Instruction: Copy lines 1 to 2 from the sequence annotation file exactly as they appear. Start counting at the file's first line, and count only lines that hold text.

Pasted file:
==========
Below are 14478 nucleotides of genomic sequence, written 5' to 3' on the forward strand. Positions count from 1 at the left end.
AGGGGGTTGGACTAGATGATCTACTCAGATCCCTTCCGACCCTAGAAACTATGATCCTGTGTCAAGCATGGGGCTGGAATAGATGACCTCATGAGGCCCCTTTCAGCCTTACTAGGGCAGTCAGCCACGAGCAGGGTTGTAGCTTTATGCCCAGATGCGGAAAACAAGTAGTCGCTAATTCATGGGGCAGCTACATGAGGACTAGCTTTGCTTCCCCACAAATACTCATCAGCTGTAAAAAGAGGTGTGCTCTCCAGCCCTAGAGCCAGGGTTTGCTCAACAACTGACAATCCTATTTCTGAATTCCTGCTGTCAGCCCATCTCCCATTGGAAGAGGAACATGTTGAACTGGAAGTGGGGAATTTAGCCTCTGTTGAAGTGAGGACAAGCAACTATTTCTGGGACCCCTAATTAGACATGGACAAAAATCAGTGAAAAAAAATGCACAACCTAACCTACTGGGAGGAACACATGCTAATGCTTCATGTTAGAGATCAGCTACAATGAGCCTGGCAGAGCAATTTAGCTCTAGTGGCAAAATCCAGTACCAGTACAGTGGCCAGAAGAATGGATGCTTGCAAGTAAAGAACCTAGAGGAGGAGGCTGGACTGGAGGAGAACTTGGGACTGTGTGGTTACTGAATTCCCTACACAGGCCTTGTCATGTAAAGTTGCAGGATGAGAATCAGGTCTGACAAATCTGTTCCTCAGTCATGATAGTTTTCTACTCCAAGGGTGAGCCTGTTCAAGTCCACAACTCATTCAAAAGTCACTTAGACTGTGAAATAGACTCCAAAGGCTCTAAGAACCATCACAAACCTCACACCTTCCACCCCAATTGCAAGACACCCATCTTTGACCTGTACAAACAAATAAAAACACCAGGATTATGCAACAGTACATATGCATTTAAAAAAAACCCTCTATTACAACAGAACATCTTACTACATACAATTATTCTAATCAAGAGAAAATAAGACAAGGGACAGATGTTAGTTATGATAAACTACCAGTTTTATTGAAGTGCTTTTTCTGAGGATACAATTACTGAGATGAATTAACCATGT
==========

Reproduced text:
Below are 14478 nucleotides of genomic sequence, written 5' to 3' on the forward strand. Positions count from 1 at the left end.
AGGGGGTTGGACTAGATGATCTACTCAGATCCCTTCCGACCCTAGAAACTATGATCCTGTGTCAAGCATGGGGCTGGAATAGATGACCTCATGAGGCCCCTTTCAGCCTTACTAGGGCAGTCAGCCACGAGCAGGGTTGTAGCTTTATGCCCAGATGCGGAAAACAAGTAGTCGCTAATTCATGGGGCAGCTACATGAGGACTAGCTTTGCTTCCCCACAAATACTCATCAGCTGTAAAAAGAGGTGTGCTCTCCAGCCCTAGAGCCAGGGTTTGCTCAACAACTGACAATCCTATTTCTGAATTCCTGCTGTCAGCCCATCTCCCATTGGAAGAGGAACATGTTGAACTGGAAGTGGGGAATTTAGCCTCTGTTGAAGTGAGGACAAGCAACTATTTCTGGGACCCCTAATTAGACATGGACAAAAATCAGTGAAAAAAAATGCACAACCTAACCTACTGGGAGGAACACATGCTAATGCTTCATGTTAGAGATCAGCTACAATGAGCCTGGCAGAGCAATTTAGCTCTAGTGGCAAAATCCAGTACCAGTACAGTGGCCAGAAGAATGGATGCTTGCAAGTAAAGAACCTAGAGGAGGAGGCTGGACTGGAGGAGAACTTGGGACTGTGTGGTTACTGAATTCCCTACACAGGCCTTGTCATGTAAAGTTGCAGGATGAGAATCAGGTCTGACAAATCTGTTCCTCAGTCATGATAGTTTTCTACTCCAAGGGTGAGCCTGTTCAAGTCCACAACTCATTCAAAAGTCACTTAGACTGTGAAATAGACTCCAAAGGCTCTAAGAACCATCACAAACCTCACACCTTCCACCCCAATTGCAAGACACCCATCTTTGACCTGTACAAACAAATAAAAACACCAGGATTATGCAACAGTACATATGCATTTAAAAAAAACCCTCTATTACAACAGAACATCTTACTACATACAATTATTCTAATCAAGAGAAAATAAGACAAGGGACAGATGTTAGTTATGATAAACTACCAGTTTTATTGAAGTGCTTTTTCTGAGGATACAATTACTGAGATGAATTAACCATGT